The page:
‘US exit from Paris Agreement is not going to impact global policy on renewable energy’
BONN, Germany: Switching over to renewable (solar, wind, biomass and hydro) energy is important to meet the Paris Agreement goal. Keeping this in mind, most of the countries, including India, China, USA and EU, nations in their Paris pledges two years ago had set out specific targets and timelines for themselves. Are these countries moving in the right direction? Will the US decision to move out of the global climate deal affect the drive towards renewable energy? TOI interviewed Adnan Z Amin , director-general of the International Renewable Energy Agency (IRENA), on sidelines of the ongoing UN climate change conference (COP23) to get answers to the questions which have dominated discourse of participants here. Excerpts:
What’s the future of renewable energy scenario after the US decision to withdraw from the Paris Agreement?
Future of renewable energy is a global issue. It’s not a national issue. So, the US is just one part of it. The biggest markets in renewables today is China and India. The US is also a big market. The US is very important in terms of innovation and the country is still growing its renewables. In fact, we are getting very positive news about some of the new renewable investments. Solar prices keep coming down in the US. The solar capacity is being added more than any other capacity in the American electricity system right now and you know it’s not entirely dependent on government action. It is something that is being driven by business case and technology.
The cost of technology comes down. The innovation continues to drive cost reduction. Policy innovation is yielding some of the lowest prices of generation anywhere in the world. So, you see that even though the official government decisions are not yet there in terms of how they are going to play this but the fact is that the investment in renewables in the country is very strong.I don’t think there is going to be impact on global policy. What I see is that year-on-year the level of ambition among all countries in the world is growing. Some of the investment you see in India and the target that the Prime Minister Narendra Modi had set couple of years ago for 175GW of new renewable energy (by 2022) are the trends which have tremendous future.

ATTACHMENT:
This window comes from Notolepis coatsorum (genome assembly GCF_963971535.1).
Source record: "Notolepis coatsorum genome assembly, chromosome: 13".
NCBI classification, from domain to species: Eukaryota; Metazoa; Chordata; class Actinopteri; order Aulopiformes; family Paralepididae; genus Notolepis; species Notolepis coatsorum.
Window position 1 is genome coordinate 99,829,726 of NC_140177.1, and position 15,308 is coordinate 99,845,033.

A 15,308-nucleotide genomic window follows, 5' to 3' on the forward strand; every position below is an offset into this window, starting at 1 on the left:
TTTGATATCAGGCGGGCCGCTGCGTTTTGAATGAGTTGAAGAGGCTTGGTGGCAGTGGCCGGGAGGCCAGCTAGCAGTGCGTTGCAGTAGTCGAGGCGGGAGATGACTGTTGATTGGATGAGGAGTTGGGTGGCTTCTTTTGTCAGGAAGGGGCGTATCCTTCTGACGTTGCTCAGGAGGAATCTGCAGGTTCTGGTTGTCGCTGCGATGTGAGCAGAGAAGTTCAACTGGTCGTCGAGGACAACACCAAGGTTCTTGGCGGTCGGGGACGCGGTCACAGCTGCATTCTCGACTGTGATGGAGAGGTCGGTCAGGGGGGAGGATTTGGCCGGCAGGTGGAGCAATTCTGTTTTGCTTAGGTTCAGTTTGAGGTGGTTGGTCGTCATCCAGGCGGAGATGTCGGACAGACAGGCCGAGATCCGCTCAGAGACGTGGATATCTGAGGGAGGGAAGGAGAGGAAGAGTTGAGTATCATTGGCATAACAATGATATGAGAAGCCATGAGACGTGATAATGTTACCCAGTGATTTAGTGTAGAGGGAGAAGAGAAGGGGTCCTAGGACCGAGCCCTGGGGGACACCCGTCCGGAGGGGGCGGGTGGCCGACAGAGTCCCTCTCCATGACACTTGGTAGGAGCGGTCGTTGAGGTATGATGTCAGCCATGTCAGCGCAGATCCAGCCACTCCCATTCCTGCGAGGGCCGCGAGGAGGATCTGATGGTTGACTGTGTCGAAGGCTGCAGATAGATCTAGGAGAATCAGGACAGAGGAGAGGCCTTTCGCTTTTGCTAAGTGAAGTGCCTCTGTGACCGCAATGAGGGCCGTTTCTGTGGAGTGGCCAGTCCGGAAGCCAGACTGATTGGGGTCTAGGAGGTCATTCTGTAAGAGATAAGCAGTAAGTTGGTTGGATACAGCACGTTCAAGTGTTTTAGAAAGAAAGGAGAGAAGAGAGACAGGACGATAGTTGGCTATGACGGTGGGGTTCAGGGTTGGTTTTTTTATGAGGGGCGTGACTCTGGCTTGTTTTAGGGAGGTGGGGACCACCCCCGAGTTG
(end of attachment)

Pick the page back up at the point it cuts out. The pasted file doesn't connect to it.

How would you see the role of International Solar Alliance (ISA) in increasing share of renewable energy in the total energy mix of member countries?
Solar is going to be a very important part of the mix. We are seeing that the future of solar is indeed very bright. India is big player in the solar market and we think the potential for the ISA, though it is still in a formative stage, is huge. We have cooperation agreement with ISA and we think there is a potential for the Alliance to collaborate and bring coalition of countries around to increase targets on solar.
Do you think the ISA will be able to bring investment in India?
Well, we are waiting to see what the operational procedure is. But, that is definitely the hope.
How would you see the performance of countries like India, China and the EU nations in terms of the progress made in the area of renewable energy?
This is where the revolution is happening. If you look at China, they have announced $361 billion investment in renewables. They are innovating on electrical vehicles. There are innovating on high voltage transmission. They are reducing the cost of wind, solar and storage. India has a huge ambition too. They are improving in solar activity and the country is also improving its quality infrastructure. The EU has initiated its emission trading scheme and the energy package which are very important. We are seeing that the renewables are going to be stronger in emerging economies (India and China) where energy demand is high.
Do you think the UNFCCC is important to drive the world towards renewable energy goals? Can this body be broken into multiple platforms to negotiate on different issues such as renewable energy support or finance like we see for aviation sector?
The UNFCCC process is important in giving political signal for energy transformation. But, it does not have an operational role in deciding how renewable technology is going to evolve and how investment is going to be made. So, I think it has a political importance. The renewables are, in fact, being driven by investment and business case. It is being driven by technology. These are not the issues which you can negotiate in a political format. These are the issues where investors, financiers, developers and governments have to take decision about policy framework, about risk mitigation in finance and about implementing innovative solutions which are moving things forward. That’s not a negotiating issue.